Past research shows that recalling a single positive health-related experience, such as exercising, can encourage people’s subsequent healthy behaviours. In contrast, we reasoned that attempting to recall many healthy experiences might elicit a metacognitive experience of difficulty that would lead people to perceive themselves as less healthy, and perhaps to make other health-related judgments based on this perception. In two pre-registered experiments (combined N = 729), participants recalled either “few” or “many” instances of eating either healthily or unhealthily, before rating the healthiness of their diets and completing measures of their eating preferences and choices. Contrary to our predictions, our pre-registered analyses provided minimal evidence that the number of memories people retrieved affected their judgments. However, exploratory mediation analyses suggested that two counteracting effects may have occurred, whereby retrieving more (un)healthy memories led people to identify as more (un)healthy, yet also created a sense of subjective difficulty that partially or wholly negated these effects. These findings suggest that whereas probing people’s dietary memories might sometimes lead to healthier self-perceptions and dietary choices, we should also consider the possibility of backfire effects.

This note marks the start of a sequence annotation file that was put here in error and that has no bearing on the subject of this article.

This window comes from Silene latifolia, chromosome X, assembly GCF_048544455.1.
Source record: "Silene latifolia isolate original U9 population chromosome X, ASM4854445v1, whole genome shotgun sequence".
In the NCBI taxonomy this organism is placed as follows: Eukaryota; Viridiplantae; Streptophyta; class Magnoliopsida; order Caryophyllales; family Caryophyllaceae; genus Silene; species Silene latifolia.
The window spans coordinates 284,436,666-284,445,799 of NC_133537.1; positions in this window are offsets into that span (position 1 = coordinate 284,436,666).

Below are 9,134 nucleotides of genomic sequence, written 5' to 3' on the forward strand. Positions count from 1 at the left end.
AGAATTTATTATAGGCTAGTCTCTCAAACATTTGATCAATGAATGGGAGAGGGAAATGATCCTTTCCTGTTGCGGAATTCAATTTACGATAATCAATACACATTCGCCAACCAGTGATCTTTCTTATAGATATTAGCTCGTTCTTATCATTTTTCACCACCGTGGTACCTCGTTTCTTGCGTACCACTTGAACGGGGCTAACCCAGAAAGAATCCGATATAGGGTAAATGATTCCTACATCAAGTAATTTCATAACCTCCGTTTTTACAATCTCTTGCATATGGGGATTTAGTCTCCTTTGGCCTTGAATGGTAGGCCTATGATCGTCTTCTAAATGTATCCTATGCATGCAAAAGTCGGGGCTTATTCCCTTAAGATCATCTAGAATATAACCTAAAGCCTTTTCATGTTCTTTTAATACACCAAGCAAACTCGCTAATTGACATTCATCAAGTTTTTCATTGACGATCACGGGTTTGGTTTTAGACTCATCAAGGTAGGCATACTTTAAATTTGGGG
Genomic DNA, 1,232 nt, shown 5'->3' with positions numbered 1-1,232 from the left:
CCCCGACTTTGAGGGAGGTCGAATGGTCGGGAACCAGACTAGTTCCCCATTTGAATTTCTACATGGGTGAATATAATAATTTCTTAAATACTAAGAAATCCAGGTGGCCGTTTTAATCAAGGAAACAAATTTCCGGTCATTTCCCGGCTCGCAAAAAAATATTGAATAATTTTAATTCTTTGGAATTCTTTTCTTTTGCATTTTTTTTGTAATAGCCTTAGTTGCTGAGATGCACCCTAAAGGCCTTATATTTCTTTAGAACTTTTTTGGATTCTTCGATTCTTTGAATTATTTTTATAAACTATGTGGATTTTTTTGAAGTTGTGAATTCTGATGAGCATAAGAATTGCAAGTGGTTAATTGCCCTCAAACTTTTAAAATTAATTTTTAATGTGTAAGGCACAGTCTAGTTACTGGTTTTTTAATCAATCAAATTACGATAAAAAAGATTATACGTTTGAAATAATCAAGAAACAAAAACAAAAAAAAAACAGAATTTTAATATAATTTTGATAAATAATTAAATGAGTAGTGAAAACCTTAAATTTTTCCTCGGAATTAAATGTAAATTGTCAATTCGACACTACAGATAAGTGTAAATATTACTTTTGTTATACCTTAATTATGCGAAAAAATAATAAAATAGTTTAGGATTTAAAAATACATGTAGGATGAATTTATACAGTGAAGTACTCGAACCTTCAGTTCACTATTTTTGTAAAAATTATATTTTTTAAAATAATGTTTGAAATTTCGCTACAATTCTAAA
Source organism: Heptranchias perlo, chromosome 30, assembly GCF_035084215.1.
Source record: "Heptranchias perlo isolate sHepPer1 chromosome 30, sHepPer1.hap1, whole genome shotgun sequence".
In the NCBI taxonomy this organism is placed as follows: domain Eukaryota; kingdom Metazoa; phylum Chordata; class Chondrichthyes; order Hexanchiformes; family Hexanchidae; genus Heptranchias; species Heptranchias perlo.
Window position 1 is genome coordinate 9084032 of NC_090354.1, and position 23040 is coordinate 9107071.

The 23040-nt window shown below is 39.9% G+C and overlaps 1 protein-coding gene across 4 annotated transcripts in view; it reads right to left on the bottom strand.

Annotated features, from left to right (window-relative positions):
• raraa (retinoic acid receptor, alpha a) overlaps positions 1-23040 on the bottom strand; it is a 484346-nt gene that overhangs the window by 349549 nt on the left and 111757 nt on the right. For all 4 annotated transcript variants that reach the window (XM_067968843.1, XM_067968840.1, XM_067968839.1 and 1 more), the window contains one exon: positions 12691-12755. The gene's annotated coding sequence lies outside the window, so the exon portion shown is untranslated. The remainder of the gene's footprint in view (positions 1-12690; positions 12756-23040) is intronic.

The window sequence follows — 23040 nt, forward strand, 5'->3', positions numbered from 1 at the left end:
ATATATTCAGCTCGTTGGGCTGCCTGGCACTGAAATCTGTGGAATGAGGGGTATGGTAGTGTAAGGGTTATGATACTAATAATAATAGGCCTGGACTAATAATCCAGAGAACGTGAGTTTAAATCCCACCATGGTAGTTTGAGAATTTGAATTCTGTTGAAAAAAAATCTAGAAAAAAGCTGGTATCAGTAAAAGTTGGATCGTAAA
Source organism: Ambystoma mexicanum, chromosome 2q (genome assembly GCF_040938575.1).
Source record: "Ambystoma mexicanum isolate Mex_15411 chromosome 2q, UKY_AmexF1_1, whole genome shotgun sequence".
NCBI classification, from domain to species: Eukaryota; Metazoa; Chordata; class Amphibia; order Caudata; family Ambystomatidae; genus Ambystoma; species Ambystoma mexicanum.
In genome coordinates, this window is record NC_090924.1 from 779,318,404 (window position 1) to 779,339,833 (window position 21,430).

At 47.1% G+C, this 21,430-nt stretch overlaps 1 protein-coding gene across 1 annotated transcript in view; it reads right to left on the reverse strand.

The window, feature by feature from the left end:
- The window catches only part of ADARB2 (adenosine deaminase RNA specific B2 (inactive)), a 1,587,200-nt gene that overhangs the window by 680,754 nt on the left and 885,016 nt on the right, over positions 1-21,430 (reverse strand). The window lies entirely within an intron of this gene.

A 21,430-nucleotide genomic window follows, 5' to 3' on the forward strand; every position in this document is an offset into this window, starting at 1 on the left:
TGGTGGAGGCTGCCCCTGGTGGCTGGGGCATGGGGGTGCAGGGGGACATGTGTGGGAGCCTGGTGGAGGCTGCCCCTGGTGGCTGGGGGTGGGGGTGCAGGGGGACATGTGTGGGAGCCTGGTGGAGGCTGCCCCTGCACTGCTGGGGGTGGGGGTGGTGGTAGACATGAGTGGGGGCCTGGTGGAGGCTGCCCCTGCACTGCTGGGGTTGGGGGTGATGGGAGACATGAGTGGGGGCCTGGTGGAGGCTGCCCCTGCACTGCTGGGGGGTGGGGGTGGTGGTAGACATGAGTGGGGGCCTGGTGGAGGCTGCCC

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- Eating behaviour
- dietary health
- memory retrieval